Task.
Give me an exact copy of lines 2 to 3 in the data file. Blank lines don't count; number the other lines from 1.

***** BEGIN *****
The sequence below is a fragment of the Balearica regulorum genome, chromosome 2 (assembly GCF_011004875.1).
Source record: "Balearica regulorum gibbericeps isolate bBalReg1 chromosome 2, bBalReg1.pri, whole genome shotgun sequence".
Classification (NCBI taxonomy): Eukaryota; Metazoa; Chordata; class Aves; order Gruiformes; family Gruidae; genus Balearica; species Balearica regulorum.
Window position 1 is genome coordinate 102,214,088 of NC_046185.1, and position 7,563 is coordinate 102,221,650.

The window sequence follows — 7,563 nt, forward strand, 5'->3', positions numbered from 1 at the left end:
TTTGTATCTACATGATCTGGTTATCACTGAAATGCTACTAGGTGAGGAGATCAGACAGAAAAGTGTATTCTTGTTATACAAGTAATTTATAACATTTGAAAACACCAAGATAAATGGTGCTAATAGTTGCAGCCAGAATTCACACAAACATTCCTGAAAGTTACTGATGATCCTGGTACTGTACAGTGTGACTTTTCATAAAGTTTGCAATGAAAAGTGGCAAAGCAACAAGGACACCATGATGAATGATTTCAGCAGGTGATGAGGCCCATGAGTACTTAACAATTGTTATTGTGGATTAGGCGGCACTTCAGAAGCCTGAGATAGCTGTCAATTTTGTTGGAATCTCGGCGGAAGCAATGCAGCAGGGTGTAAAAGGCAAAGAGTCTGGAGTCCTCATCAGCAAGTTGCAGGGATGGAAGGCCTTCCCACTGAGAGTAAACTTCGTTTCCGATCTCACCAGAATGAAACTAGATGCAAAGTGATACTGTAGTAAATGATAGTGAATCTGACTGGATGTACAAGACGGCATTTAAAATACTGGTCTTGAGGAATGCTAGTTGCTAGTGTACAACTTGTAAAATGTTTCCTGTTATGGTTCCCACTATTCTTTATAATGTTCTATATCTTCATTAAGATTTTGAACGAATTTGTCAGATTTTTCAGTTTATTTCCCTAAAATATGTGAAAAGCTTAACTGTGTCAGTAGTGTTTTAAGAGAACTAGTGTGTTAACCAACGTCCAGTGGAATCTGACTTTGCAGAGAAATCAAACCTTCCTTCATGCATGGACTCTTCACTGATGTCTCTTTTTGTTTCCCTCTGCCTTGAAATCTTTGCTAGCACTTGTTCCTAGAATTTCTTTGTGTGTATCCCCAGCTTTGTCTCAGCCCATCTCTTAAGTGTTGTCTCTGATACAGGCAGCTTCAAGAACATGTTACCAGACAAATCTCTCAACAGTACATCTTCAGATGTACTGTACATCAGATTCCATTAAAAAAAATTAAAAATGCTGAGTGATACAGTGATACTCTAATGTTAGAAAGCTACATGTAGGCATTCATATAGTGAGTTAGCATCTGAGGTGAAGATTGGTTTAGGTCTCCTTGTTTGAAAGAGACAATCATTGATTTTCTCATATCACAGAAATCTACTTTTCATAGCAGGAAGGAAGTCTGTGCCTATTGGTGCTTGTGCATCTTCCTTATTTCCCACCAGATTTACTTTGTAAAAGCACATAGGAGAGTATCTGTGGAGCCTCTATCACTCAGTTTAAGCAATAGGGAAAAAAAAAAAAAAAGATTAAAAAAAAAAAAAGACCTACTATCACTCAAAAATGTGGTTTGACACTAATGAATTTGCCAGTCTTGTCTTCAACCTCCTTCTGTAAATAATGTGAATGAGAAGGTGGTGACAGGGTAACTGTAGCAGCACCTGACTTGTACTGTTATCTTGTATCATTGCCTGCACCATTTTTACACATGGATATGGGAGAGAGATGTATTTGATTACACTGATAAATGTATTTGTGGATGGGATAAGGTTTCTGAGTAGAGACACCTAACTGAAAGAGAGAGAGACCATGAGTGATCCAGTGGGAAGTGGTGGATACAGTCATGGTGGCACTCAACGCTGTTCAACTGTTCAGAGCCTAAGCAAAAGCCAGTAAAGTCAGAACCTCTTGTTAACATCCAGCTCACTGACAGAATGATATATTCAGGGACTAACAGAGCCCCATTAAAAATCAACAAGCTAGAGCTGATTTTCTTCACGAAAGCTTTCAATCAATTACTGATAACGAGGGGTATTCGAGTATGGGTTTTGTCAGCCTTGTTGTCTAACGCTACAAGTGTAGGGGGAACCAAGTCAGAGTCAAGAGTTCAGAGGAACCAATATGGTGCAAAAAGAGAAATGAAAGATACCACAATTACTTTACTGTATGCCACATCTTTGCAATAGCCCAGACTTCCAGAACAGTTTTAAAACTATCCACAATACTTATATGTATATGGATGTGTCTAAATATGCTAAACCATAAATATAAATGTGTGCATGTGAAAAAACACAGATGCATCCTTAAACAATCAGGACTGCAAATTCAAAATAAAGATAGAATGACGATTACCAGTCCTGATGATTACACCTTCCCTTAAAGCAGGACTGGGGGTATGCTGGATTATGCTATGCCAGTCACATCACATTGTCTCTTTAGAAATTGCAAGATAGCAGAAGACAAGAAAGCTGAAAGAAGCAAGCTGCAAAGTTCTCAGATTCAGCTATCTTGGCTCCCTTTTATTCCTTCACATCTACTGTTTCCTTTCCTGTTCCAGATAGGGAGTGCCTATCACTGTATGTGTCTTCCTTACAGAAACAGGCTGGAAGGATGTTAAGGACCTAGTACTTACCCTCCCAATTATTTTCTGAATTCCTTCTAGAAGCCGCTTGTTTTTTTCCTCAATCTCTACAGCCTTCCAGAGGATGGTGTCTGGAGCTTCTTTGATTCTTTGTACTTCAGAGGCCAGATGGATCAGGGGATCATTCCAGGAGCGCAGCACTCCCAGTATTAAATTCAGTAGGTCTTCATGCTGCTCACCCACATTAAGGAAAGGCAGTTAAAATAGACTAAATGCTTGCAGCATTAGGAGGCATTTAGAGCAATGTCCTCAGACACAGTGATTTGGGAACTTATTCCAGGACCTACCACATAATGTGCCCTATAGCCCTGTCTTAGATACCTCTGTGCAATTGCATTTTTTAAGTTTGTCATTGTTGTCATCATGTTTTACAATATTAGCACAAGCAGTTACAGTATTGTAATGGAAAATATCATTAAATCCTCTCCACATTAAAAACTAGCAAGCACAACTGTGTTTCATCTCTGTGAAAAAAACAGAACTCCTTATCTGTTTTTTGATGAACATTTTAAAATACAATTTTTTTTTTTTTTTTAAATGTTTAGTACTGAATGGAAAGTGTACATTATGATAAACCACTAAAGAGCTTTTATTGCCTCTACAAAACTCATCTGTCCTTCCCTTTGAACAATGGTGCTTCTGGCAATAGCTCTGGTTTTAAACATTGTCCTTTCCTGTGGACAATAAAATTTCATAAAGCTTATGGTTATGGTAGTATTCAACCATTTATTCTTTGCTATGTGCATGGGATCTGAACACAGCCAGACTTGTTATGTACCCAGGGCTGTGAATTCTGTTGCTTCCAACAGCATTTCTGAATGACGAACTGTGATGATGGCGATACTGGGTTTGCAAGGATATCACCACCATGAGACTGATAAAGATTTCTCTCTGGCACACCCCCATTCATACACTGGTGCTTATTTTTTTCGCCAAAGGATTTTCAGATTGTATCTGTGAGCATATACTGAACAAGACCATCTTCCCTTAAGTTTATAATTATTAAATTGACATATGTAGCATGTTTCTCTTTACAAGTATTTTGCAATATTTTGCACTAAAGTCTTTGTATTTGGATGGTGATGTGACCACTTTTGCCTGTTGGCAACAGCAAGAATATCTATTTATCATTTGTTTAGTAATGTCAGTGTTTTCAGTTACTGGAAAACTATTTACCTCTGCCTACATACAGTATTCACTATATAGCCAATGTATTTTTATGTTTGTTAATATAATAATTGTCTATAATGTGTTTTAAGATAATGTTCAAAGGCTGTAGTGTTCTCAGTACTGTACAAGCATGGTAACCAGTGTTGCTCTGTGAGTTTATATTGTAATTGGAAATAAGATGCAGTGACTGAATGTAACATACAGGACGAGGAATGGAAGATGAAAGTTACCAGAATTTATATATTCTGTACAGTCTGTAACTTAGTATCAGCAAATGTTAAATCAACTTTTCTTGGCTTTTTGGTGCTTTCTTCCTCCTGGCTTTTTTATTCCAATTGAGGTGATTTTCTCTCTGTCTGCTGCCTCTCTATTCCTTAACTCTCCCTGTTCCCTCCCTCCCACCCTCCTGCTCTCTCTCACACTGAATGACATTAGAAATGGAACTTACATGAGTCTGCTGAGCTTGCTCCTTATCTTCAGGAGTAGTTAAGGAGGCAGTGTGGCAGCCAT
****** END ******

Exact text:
Source record: "Balearica regulorum gibbericeps isolate bBalReg1 chromosome 2, bBalReg1.pri, whole genome shotgun sequence".
Classification (NCBI taxonomy): Eukaryota; Metazoa; Chordata; class Aves; order Gruiformes; family Gruidae; genus Balearica; species Balearica regulorum.